October 26, 2014

The Gospel Today

Thirtieth Sunday in Ordinary Time

Matthew 22:34-40

When the Pharisees heard that Jesus had silenced the Sadducees,
they gathered together, and one of them,
a scholar of the law tested him by asking,
“Teacher, which commandment in the law is the greatest?”
He said to him,
“You shall love the Lord, your God,
with all your heart,
with all your soul,
and with all your mind.
This is the greatest and the first commandment.
The second is like it:
You shall love your neighbor as yourself.
The whole law and the prophets depend on these two commandments.”

Reflection (Sem. Ivan Feniquito):

The Gospel for today speaks of the two greatest commandments: First, “You shall love the Lord, your God, with all your heart, with all your soul and with all your mind”. Second, “You shall love your neighbor as yourself.” These two commandments invite me to recognize the unconditional love of God for me, and my love for my God and neighbors.

I do believe that a person who loves God genuinely and sincerely likewise loves his neighbor. It is because the person who loves knows that he should consider his neighbors as his brothers and sisters in Christ, and that they have the same Father. This relationship is rooted in the love of the Father and must radiate to each one of us.  It is hard to believe that we love others for man’s sake without any reference to God. Love cannot be considered a genuine love if God is not present. On the other hand, if we say we love God, but we do not love our neighbor, it is not  love at all. I remember a bible verse from the first letter of St. John that states, “Those who say, ‘I love God,’ and hate their brothers or sisters are liars; for those who do not love a brother of sister whom they have seen, cannot love God whom they have not seen.”(1 John 4:20) Our love to our neighbor is a clear indication how we really love God.

While reflecting on the Gospel, there are two words that caught my attention, LOVE and ALL. These words awaken my heart to fill it and use it. Filling it with the love of God and using it to love God and others.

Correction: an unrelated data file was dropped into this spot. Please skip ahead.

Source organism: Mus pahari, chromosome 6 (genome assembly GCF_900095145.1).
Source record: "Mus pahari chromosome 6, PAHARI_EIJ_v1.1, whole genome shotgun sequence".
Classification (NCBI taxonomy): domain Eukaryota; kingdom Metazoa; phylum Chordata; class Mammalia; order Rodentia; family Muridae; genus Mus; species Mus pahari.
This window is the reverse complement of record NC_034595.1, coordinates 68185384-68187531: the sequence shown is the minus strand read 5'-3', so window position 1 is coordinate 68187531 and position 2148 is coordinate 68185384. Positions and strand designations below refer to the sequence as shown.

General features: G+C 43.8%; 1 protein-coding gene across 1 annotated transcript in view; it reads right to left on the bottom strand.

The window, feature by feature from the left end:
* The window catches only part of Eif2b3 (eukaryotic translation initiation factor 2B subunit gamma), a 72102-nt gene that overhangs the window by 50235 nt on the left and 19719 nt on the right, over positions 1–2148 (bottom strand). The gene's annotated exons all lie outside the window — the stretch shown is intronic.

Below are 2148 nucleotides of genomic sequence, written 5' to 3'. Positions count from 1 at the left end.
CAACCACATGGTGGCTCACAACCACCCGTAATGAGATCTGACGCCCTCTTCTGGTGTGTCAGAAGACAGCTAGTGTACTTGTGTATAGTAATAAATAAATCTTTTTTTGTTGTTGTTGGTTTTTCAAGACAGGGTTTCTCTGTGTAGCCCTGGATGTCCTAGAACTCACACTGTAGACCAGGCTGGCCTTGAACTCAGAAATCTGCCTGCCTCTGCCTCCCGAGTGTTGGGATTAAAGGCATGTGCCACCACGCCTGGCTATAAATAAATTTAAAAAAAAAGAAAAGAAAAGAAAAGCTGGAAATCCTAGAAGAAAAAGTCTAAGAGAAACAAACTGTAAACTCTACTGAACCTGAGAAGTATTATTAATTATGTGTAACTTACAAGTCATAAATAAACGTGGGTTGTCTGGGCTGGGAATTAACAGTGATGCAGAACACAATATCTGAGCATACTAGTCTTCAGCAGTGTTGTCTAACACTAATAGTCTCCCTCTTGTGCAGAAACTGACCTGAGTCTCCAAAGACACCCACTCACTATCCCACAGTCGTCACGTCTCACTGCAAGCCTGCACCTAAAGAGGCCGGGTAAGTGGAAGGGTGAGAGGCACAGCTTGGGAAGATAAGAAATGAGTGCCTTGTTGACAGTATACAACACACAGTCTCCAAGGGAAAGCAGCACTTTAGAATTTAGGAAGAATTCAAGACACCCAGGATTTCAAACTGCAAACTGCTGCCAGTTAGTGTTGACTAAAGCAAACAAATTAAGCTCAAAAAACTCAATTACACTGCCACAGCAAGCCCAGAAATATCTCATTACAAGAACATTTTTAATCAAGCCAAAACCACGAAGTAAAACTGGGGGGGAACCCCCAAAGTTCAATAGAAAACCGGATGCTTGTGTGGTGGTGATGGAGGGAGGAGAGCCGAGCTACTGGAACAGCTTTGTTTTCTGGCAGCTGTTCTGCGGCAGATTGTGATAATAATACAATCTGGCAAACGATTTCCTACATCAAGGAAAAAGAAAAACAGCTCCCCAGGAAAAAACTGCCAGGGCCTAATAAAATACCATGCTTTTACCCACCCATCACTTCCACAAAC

First, let us talk about love. One of my favorite definitions of love can be found in the first letter of St. Paul to the Corinthians, “Love is patient; love is kind; love is not envious or boastful or arrogant or rude. It does not insist on its own way; it is nor irritable or resentful; it does not rejoice in wrongdoing, but rejoices in the truth. It bears all things, believes all things, hopes all things, endures all things. Love never ends.” (1 Corinthians 13:4-8). The first time I heard this scriptural passage was when I attended the “Christian Life Program” of the Singles for Christ. It was a series of talks, and in one session, the topic was about LOVE. At that time, my heart was full of pain, hatred, anger and darkness because of some worldly reasons. During those moments, I did not expect that the topic was about love, love, and love. My primary purpose of attending the program was to deepen my relationship with God. Nonetheless I have realized that God is really good; He will make a way to be closer to us, and to attend to our needs whether we deliberately ask for it or not. Going back, my feeling during the session was peace, I was crying, but my heart was leaping because of peace and joy. I really thanked God for the unexpected blessing that I received. I felt the love of God cuddling my broken heart, and fixing it with His love. What more can I ask for during that time, the love of God has filled my heart. I felt that the invitation for me was to forgive and love the person(s) who sinned against me, to forgive myself, to love myself and most of all, to love God with all my heart, and with all my soul, and with all my mind.

The second point is about the word “all.” Loving God is like giving my whole life, I cannot say that I love God if cannot give my all. The word Love is meaningless if I am just saying it and not doing it. I must love God with all I have and with all that I am. Also, I must love God with all things and in all things.

These two commandments are not coercive; God is not forcing us to love Him and to love others. God gives us freedom. It is also a grace. We are free to love God as much as He loves us. He loved us first and it is a blessing from God. Loving can be a very challenging thing to do with the modern world that affects us. But I do believe and pray for the grace to love God and to love my neighbor as I desire to love God with all my life.

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